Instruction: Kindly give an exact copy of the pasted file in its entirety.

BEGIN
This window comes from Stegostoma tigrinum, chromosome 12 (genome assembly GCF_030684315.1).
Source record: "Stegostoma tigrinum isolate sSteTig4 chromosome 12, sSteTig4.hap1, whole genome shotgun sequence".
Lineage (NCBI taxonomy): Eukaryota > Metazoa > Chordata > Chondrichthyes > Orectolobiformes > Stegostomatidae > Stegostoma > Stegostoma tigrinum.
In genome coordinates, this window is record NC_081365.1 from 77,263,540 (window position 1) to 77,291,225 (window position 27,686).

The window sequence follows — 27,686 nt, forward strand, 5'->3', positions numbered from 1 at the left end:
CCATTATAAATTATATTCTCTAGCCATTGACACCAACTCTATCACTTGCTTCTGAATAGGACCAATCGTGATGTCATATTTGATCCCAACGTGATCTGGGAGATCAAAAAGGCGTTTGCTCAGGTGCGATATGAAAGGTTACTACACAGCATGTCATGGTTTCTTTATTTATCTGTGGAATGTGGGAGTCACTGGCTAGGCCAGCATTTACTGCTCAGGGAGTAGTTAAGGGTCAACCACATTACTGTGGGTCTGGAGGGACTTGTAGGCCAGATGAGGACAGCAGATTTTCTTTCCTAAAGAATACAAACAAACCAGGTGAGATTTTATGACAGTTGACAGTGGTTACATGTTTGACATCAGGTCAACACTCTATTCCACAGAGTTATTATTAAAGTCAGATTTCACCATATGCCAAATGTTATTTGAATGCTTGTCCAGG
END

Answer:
This window comes from Stegostoma tigrinum, chromosome 12 (genome assembly GCF_030684315.1).
Source record: "Stegostoma tigrinum isolate sSteTig4 chromosome 12, sSteTig4.hap1, whole genome shotgun sequence".
Lineage (NCBI taxonomy): Eukaryota > Metazoa > Chordata > Chondrichthyes > Orectolobiformes > Stegostomatidae > Stegostoma > Stegostoma tigrinum.
In genome coordinates, this window is record NC_081365.1 from 77,263,540 (window position 1) to 77,291,225 (window position 27,686).

The window sequence follows — 27,686 nt, forward strand, 5'->3', positions numbered from 1 at the left end:
CCATTATAAATTATATTCTCTAGCCATTGACACCAACTCTATCACTTGCTTCTGAATAGGACCAATCGTGATGTCATATTTGATCCCAACGTGATCTGGGAGATCAAAAAGGCGTTTGCTCAGGTGCGATATGAAAGGTTACTACACAGCATGTCATGGTTTCTTTATTTATCTGTGGAATGTGGGAGTCACTGGCTAGGCCAGCATTTACTGCTCAGGGAGTAGTTAAGGGTCAACCACATTACTGTGGGTCTGGAGGGACTTGTAGGCCAGATGAGGACAGCAGATTTTCTTTCCTAAAGAATACAAACAAACCAGGTGAGATTTTATGACAGTTGACAGTGGTTACATGTTTGACATCAGGTCAACACTCTATTCCACAGAGTTATTATTAAAGTCAGATTTCACCATATGCCAAATGTTATTTGAATGCTTGTCCAGG